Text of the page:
Takeda and Sunovion announced new data on the short and long-term efficacy, safety, and tolerability of lurasidone (Latuda; Sunovion) in adults with schizophrenia. The evidence was presented during multiple poster sessions at the 27th European College of Neuropsychopharmacology (ECNP).
Results presented in the poster sessions include:
- In a multi-regional, double-blind study of adult patients with schizophrenia and without metabolic syndrome at baseline, after 12 months of treatment the risk of developing metabolic syndrome was reduced by 48% in patients treated with flexibly dosed once-daily Latuda (37-111mg/day) relative to patients treated with flexibly dosed risperidone (2–6mg/day) (HR 0.52; 95% CI, 0.24–1.15). Metabolic syndrome prevalence decreased in patients who completed 12 months of risperidone treatment and switched to Latuda in a six-month open label extension study; after 12 months of double-blind risperidone treatment, the prevalence of metabolic syndrome was 48.4% and was reduced to 38.5% after six months of open-label Latuda treatment.
- Latuda was found to be a well-tolerated and efficacious option for adult patients switching to Latuda after 12 months of double-blind treatment with risperidone in a six-month open-label extension (OLE) study. Switching to Latuda was associated with a mean change in weight of -2.9kg; patients who continued using Latuda experienced a -0.6kg mean weight loss after an additional six months of treatment at the study endpoint. In addition, a decrease in prolactin levels was also observed in patients who switched from risperidone to Latuda (median change from open-label extension study baseline to endpoint: men, -11.2ng/mL; women, -30.8ng/mL).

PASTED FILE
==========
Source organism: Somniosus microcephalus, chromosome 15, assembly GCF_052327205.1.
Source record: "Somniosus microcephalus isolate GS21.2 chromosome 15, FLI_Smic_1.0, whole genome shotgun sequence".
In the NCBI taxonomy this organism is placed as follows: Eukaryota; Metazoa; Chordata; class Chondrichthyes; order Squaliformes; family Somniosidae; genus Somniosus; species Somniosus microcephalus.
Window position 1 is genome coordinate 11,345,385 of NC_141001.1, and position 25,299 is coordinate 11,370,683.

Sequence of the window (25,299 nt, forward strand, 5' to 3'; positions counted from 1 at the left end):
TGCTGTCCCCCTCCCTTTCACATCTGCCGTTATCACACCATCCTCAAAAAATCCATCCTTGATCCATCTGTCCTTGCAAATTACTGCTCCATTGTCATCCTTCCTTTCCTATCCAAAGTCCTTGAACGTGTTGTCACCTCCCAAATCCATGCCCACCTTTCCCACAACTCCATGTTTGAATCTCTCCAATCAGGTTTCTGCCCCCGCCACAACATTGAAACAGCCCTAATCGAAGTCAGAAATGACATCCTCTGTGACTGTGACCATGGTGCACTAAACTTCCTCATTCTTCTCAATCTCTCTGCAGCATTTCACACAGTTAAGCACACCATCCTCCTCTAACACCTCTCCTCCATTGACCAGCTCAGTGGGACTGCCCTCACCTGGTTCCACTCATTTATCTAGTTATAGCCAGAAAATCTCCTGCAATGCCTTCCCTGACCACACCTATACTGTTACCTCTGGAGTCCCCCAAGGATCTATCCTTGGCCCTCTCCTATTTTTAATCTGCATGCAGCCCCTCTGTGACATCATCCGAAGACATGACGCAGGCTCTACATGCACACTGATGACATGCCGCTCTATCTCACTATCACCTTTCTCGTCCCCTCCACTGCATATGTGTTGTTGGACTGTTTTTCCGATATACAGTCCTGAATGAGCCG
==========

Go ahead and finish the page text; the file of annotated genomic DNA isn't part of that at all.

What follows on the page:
- A post-hoc analysis of a six-week, double-blind study found that daytime sleepiness improved in adult patients with schizophrenia taking Latuda and placebo, but worsened in the quetiapine XR (Seroquel XR; AstraZeneca) group compared to placebo (P=0.001) and to either dose of Latuda (P<0.01).
- A post-hoc analysis of patients with prominent negative symptoms showed that Latuda was associated with significantly greater Week 6 improvement in Positive and Negative Syndrome Scale (PANSS) score vs. placebo on the PANSS-negative subscale score (-6.3 vs. -4.5; P<0.01).
- In a 12-month blinded, controlled study of adult patients with schizophrenia, Latuda 37–148mg/day was demonstrated to be non-inferior to Seroquel XR 600–800mg/day in prevention of relapse. The probability of relapse was 23.7% for patients receiving Latuda and 33.6% for Seroquel XR. Remission rates based on full Remission in Schizophrenia Working Group (RSWG) criteria requiring improvement for at least six months were 61.9% for Latuda and 46.8% for Seroquel XR (P=0.056).
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